Our results may help clinicians to derive the optimal breast milk discarding strategy for an individual patient that wants to breastfeed during chemotherapy and minimize chemotherapy exposure in their infants.
We found that cumulative relative infant doses (RID) were higher than 10% for cyclophosphamide and doxorubicin and approximately 1% for paclitaxel. Simulations allowed us to predict the cumulative RID and its variability in the population for patients with different milk productions and the amount of breast milk that has to be discarded to reach cumulative RIDs below 1%, 0.1%, and 0.01%. Discarding 1-2, 3-6, and 0-1 days of breast milk (depending on the milk production of the patient) resulted in cumulative RID below 1% for cyclophosphamide, doxorubicin, and paclitaxel, respectively.
We developed a population pharmacokinetic model that described the breast milk production and the chemotherapy distribution to breast milk of a non-breastfeeding population, linked it to plasma pharmacokinetics, and extrapolated this to a breastfeeding population.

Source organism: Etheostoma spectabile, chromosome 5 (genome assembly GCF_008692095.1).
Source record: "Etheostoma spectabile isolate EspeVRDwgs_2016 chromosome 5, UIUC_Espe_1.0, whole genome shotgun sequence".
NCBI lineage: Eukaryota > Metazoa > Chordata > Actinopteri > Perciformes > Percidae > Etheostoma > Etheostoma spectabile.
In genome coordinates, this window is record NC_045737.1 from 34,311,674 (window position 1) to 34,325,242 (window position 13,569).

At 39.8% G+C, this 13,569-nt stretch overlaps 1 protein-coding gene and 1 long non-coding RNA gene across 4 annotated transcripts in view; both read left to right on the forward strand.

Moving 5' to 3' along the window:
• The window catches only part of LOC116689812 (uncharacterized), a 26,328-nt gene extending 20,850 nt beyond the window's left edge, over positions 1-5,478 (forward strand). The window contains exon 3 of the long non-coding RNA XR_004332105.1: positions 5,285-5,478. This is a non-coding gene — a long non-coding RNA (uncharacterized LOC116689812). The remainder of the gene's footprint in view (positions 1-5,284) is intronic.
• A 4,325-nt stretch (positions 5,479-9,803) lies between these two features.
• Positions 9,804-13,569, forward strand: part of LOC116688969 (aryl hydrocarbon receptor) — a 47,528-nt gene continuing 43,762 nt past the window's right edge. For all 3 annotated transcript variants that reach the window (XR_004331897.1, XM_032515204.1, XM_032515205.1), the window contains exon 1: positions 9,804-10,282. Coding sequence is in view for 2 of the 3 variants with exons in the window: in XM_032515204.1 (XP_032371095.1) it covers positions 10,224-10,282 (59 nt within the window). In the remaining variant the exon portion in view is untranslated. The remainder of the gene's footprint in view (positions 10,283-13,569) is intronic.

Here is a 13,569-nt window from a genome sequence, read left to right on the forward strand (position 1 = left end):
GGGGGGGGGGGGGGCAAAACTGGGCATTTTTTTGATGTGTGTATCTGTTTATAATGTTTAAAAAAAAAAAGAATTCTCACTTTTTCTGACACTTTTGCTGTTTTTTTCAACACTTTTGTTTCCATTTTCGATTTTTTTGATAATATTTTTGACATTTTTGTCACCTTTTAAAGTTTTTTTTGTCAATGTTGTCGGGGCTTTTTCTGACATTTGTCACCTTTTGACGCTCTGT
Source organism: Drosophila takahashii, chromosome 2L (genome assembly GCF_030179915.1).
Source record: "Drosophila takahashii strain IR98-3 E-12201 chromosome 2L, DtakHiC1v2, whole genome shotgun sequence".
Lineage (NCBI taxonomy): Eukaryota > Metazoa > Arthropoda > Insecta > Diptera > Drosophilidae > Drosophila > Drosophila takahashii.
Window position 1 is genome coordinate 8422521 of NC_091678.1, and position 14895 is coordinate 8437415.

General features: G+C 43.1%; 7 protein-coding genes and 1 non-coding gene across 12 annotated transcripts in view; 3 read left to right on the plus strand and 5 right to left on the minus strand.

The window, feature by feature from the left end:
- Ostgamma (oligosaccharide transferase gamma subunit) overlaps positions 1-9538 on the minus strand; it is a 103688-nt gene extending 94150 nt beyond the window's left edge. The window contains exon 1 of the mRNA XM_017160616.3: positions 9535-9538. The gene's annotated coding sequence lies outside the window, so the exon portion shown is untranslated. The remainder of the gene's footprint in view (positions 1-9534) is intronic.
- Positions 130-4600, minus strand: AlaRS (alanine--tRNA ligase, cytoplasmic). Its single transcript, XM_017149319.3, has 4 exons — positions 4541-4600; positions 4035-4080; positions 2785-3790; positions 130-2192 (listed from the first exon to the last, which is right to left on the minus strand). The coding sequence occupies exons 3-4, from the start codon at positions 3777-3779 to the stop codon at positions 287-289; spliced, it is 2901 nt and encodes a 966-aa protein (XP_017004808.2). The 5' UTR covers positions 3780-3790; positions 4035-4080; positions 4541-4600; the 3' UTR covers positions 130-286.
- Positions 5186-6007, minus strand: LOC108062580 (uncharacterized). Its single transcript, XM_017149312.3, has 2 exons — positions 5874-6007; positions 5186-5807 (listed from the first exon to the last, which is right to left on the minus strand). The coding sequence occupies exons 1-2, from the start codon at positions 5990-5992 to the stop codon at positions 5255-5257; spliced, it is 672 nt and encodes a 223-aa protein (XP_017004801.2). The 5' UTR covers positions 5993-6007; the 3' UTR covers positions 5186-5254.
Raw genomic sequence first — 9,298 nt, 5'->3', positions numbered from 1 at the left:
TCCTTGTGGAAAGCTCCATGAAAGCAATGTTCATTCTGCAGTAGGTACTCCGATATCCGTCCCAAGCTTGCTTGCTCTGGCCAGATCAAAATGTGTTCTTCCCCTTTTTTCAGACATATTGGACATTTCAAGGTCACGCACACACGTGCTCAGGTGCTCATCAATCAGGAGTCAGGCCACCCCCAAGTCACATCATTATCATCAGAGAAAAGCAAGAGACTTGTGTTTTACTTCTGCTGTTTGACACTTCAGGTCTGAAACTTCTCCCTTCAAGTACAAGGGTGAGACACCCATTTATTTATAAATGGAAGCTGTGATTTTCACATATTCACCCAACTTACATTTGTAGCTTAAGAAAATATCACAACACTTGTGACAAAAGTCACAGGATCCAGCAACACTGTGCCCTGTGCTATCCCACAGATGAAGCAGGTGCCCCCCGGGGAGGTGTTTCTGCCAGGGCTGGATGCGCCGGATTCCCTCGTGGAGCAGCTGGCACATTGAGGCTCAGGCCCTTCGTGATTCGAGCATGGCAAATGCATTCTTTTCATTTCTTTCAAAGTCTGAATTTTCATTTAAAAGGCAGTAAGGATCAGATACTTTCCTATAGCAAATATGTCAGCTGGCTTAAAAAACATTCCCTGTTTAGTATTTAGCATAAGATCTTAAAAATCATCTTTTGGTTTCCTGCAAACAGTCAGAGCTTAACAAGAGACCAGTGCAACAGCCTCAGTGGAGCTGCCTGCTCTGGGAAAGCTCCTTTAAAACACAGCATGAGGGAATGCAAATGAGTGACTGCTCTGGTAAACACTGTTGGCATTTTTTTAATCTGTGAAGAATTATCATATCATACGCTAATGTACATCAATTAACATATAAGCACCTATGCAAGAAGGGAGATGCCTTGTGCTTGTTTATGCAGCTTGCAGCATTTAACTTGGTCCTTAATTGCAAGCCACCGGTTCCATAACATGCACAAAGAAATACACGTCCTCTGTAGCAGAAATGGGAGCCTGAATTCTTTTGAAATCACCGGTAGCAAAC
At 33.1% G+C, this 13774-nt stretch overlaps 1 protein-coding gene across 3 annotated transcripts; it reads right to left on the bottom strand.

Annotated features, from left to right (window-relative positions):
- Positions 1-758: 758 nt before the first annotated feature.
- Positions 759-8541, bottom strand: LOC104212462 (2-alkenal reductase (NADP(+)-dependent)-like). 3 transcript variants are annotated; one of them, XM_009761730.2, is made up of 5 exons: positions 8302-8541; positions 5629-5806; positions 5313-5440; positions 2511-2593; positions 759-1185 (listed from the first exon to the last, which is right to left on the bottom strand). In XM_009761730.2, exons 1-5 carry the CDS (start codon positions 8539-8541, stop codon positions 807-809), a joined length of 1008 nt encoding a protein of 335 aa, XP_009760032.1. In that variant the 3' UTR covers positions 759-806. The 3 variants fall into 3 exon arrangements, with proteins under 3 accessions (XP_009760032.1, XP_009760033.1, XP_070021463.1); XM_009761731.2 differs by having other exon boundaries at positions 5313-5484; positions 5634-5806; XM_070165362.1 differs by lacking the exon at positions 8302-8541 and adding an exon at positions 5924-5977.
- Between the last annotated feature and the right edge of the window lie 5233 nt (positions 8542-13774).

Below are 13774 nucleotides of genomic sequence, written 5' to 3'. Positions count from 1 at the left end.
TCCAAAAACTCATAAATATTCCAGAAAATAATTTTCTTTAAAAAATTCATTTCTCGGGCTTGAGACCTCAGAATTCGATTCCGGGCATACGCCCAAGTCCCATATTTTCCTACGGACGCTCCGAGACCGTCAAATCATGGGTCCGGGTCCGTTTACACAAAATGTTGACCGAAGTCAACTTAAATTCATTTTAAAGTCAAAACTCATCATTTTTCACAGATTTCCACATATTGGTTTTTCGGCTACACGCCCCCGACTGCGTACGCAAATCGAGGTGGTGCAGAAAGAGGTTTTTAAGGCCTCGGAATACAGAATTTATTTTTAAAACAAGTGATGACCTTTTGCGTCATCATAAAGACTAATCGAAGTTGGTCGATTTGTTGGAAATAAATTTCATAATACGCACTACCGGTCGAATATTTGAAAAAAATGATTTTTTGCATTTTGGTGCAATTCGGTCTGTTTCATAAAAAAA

Information on the distribution of chemotherapeutic drugs to breast milk is scarce, and reports are limited to small sample sizes. Anecdotal pharmacokinetic data have typically been acquired from lactating but non-breastfeeding patients who collect breast milk by means of an expression pump, which might not necessarily be representative for a breastfeeding population due to differences in milk production. Consequently, little is known about the variability of chemotherapy distribution to breast milk and the effect of milk production on the distribution of chemotherapy to breast milk. Our aim was to predict chemotherapy distribution to breast milk in a more realistic breastfeeding population and evaluate the effect of discarding breast milk on the potential chemotherapy exposure in infants.